Murphy's play The Grecian Daughter might seem old-fashioned to us today, but we are surely out of "humour" if we let loose our "rancour" upon this jewel of a play. Murphy was already known for his adaptation of The Orphan of China as well as farces like The Apprentice and The Citizen when The Grecian Daughter premiered at Drury Lane on January 23, 1772. At the time, the theatre was being run by David Garrick, a man Murphy both admired and found incredibly difficult as a collaborator.
The play focuses on Evander, the deposed King of Syracuse, and his titular Greek daughter, Euphrasia. In the original production, these two were actually played by a husband and wife team, Spangler and Ann Barry. Euphrasia is suitably feminine, but no blushing flower. When her ally Melanthon says that there is nothing to do but despair, Euphrasia answers:
Yet why despair?
Is that the tribute to a father due?
Blood is his due, Melanthon; yes, the blood,
The vile, black blood, that fills the tyrant's veins
Would graceful look upon my dagger's point.
Come, vengeance, come, shake off this feeble sex,
Murphy opens his second act with "A wild romantic Scene amidst overhanging Rocks; a Cavern on one Side." It is in this secret cavern that the tyrant Dionysius has imprisoned the rightful king, forbidding anyone from bringing him food or drink. Euphrasia begs to be admitted, and after much delay, the guards relent and allow her inside. Philotas, who had previously urged submission to the tyrant, then relates what he saw the faithful daughter do:
The father foster'd at his daughter's breast!
O! filial piety!---The milk design'd
For her own offspring, on the parent's lip
Allays the parching fever.
The third act of the play begins on a rampart near the harbor as the Greek general Timoleon comes to deliver Syracuse from the rule of Dionysius. Timoleon really did invade Sicily in 344 B.C., by the way, though his main target was the tyrant Hicetas, as Dionysius only controlled the small island of Ortygia, which formed the center of the city of Syracuse. The historical Dionysius subsequently went into exile in Corinth, though the play (as we shall see) departs from this history.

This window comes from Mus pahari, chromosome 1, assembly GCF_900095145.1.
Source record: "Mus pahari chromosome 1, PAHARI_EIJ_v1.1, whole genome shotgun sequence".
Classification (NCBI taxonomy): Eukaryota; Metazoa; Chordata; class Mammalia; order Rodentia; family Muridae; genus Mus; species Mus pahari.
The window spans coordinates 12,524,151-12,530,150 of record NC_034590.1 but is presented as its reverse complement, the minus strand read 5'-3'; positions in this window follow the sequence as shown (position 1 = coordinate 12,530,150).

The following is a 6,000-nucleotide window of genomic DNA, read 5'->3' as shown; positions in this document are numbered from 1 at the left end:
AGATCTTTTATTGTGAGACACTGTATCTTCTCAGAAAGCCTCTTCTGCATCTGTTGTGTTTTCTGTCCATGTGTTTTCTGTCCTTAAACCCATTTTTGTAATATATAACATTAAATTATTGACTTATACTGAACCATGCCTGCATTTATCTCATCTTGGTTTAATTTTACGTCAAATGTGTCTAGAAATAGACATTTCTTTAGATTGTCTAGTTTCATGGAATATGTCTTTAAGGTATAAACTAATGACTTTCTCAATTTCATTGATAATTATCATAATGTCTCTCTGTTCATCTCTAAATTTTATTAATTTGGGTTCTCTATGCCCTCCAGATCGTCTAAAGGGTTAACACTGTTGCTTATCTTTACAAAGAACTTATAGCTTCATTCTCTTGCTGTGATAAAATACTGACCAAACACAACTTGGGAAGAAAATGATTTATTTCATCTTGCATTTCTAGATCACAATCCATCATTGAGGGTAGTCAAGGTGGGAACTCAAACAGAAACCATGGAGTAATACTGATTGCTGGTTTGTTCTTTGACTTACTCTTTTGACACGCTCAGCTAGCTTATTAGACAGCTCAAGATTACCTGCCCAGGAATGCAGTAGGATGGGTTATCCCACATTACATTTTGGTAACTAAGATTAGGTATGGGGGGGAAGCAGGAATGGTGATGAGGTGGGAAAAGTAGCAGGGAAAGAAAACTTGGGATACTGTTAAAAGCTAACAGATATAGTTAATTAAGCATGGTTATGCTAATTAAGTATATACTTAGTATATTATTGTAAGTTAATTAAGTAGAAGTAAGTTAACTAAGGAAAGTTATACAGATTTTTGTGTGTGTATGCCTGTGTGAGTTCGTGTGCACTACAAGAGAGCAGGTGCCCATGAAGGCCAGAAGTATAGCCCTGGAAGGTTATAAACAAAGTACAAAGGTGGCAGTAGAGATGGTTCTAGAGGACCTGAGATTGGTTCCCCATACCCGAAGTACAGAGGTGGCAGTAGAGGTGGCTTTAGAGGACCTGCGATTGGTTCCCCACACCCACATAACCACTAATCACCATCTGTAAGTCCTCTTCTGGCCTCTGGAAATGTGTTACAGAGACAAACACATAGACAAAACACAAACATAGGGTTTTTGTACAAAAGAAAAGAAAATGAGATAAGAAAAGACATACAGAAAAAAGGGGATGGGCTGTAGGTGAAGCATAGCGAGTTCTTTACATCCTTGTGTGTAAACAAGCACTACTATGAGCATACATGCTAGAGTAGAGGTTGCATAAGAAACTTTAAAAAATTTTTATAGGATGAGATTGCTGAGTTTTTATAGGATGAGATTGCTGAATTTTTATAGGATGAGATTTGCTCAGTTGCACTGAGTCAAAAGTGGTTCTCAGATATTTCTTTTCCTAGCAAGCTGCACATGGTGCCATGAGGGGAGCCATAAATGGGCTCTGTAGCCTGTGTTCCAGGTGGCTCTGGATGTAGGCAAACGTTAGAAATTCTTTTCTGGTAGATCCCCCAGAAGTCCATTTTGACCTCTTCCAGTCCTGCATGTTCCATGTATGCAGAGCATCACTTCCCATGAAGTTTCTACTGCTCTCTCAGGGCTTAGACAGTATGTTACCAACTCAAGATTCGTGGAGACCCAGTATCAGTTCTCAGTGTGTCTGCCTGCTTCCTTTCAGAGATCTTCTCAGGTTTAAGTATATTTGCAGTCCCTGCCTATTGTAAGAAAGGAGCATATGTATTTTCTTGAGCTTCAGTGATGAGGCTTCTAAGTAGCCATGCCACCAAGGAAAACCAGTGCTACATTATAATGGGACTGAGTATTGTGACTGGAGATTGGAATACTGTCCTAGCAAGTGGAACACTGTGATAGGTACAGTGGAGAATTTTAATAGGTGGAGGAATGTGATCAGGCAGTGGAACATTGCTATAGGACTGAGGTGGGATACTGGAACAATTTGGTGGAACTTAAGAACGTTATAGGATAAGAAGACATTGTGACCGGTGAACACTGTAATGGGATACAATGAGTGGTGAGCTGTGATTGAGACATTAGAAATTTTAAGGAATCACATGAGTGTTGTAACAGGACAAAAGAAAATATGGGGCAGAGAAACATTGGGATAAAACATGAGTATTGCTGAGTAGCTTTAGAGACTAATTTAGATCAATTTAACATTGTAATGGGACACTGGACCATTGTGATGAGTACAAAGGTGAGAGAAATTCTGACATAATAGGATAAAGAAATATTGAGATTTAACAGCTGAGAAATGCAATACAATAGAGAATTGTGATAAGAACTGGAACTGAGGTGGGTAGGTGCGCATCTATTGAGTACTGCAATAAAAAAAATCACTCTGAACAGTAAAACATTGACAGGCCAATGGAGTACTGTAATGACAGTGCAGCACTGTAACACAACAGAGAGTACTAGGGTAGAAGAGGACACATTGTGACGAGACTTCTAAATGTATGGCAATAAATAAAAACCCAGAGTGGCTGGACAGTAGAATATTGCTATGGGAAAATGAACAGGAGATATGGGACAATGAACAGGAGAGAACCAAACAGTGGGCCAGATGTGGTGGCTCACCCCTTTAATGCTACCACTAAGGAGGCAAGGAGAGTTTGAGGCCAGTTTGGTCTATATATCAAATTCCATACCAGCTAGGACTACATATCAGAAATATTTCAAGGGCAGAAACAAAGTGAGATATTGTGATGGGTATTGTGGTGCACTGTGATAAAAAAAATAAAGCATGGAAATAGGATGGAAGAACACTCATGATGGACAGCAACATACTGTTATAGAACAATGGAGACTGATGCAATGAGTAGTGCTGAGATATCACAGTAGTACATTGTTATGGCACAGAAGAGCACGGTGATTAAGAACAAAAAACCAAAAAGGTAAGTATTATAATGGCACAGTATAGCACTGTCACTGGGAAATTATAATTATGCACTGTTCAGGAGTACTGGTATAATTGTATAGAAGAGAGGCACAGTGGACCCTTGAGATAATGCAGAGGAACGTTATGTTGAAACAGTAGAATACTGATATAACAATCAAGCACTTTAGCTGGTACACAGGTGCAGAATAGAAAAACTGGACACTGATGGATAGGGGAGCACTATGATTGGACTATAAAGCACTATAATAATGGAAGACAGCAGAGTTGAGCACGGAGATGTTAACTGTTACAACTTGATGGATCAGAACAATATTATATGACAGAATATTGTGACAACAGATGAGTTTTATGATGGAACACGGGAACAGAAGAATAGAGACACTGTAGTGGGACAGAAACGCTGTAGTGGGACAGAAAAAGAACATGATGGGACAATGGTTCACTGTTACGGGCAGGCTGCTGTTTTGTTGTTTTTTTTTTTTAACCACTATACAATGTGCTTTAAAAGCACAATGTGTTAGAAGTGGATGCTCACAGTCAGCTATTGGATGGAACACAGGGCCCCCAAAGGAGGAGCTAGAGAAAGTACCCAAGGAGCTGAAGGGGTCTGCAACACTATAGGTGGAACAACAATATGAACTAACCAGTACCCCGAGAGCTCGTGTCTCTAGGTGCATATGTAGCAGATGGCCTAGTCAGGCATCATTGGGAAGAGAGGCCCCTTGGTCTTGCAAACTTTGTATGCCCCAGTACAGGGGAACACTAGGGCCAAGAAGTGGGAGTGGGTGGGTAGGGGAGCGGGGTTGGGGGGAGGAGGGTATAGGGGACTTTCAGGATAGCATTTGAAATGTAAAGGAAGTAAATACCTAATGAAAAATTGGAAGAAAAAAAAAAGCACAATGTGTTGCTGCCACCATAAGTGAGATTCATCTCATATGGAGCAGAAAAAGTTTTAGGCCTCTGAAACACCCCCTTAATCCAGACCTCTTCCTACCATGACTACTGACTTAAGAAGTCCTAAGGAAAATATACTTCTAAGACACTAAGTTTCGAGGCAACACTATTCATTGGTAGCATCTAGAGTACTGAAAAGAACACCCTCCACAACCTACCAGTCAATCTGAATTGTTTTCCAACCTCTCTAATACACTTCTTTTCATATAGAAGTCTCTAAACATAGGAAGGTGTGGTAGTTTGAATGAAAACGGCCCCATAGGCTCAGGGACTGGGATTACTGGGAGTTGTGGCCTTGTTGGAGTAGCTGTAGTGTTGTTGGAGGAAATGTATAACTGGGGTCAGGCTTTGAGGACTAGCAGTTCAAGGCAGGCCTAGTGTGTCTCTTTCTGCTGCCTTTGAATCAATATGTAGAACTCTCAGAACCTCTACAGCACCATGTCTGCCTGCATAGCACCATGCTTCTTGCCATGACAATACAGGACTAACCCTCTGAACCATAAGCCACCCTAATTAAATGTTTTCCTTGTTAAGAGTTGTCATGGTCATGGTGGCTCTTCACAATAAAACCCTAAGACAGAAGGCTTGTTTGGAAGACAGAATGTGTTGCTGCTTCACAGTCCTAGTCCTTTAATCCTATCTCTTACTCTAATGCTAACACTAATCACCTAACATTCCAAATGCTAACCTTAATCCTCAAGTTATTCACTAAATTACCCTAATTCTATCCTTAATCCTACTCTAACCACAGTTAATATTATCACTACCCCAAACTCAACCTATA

Murphy has Euphrasia secrete her father in her mother's tomb. In the fourth act, Dionysius plans to slaughter the Greek armies during a supposed truce to bury their dead. He also promises Euphrasia he will kill Evander before her very eyes. Dionysius, of course, doesn't know the old man has already been hidden in his wife's tomb. Euphrasia goes to him in her mother's monument, allowing her to recite this set-piece of gothic terror:
All hail ye caves of horror!---In this gloom
Divine content can dwell, the heartfelt tear,
Which, as it falls, a father's trembling hand
Will catch, and wipe the sorrows from my eye.
Thou Pow'r supreme! whose all-pervading mind
Guides this great frame of things; who now behold'st me,
Who in that cave of death art full as perfect
As in the gorgeous palace, now, while night
Broods o'er the world, I'll to thy sacred shrine,
And supplicate thy mercies to my father.
Here, as elsewhere in the play, Murphy seems to be invoking feelings of the sublime as theorized by Edmund Burke. The most sublime scene, however, comes at the end, when in "one glorious effort" Euphrasia draws a dagger, and strikes Dionysius, crying:
A daughter's arm, fell monster, strikes the blow.
Yes, first she strikes; an injur'd daughter's arm
Sends thee devoted to th' infernal gods.
Garrick recounted the spectacular ending in an epilogue he wrote:
A father rais'd from death! a nation sav'd!
A tyrant's crimes by female spirit brav'd!
That tyrant stabb'd, and by her nerveless arm,
While Virtue's spell surrounding guards could charm!
Euphrasia's charm cast a spell over the audience for many generations, leading Murphy's play to be a hit well into the nineteenth century. Around 1820, John Smyth printed in Belfast an anonymous broadside retelling the story of the play and illustrating the offstage breast-feeding scene. Over the top? Perhaps. But then again, that was sort of the point.